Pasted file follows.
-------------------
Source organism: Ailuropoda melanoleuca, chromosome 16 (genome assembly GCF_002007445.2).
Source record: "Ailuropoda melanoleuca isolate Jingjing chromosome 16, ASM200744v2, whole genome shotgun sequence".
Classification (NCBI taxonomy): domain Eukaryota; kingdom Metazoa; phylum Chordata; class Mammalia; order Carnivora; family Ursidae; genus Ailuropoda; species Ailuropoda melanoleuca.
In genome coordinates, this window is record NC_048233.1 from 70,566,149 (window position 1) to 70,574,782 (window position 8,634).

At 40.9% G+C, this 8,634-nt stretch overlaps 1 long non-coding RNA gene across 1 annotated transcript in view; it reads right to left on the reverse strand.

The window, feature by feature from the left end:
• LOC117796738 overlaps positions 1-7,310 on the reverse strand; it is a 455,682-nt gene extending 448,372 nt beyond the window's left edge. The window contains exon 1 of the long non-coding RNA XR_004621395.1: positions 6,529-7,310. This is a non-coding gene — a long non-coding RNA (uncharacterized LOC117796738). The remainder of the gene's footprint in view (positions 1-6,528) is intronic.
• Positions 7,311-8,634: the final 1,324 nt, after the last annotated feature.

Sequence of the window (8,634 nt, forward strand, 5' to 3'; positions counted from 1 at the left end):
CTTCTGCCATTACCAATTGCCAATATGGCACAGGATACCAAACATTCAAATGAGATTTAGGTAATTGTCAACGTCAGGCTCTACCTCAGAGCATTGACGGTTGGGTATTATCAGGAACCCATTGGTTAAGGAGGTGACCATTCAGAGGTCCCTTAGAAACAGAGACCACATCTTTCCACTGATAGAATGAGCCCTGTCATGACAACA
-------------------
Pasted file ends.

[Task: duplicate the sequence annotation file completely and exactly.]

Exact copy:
Source organism: Ailuropoda melanoleuca, chromosome 16 (genome assembly GCF_002007445.2).
Source record: "Ailuropoda melanoleuca isolate Jingjing chromosome 16, ASM200744v2, whole genome shotgun sequence".
Classification (NCBI taxonomy): domain Eukaryota; kingdom Metazoa; phylum Chordata; class Mammalia; order Carnivora; family Ursidae; genus Ailuropoda; species Ailuropoda melanoleuca.
In genome coordinates, this window is record NC_048233.1 from 70,566,149 (window position 1) to 70,574,782 (window position 8,634).

At 40.9% G+C, this 8,634-nt stretch overlaps 1 long non-coding RNA gene across 1 annotated transcript in view; it reads right to left on the reverse strand.

The window, feature by feature from the left end:
• LOC117796738 overlaps positions 1-7,310 on the reverse strand; it is a 455,682-nt gene extending 448,372 nt beyond the window's left edge. The window contains exon 1 of the long non-coding RNA XR_004621395.1: positions 6,529-7,310. This is a non-coding gene — a long non-coding RNA (uncharacterized LOC117796738). The remainder of the gene's footprint in view (positions 1-6,528) is intronic.
• Positions 7,311-8,634: the final 1,324 nt, after the last annotated feature.

Sequence of the window (8,634 nt, forward strand, 5' to 3'; positions counted from 1 at the left end):
CTTCTGCCATTACCAATTGCCAATATGGCACAGGATACCAAACATTCAAATGAGATTTAGGTAATTGTCAACGTCAGGCTCTACCTCAGAGCATTGACGGTTGGGTATTATCAGGAACCCATTGGTTAAGGAGGTGACCATTCAGAGGTCCCTTAGAAACAGAGACCACATCTTTCCACTGATAGAATGAGCCCTGTCATGACAACA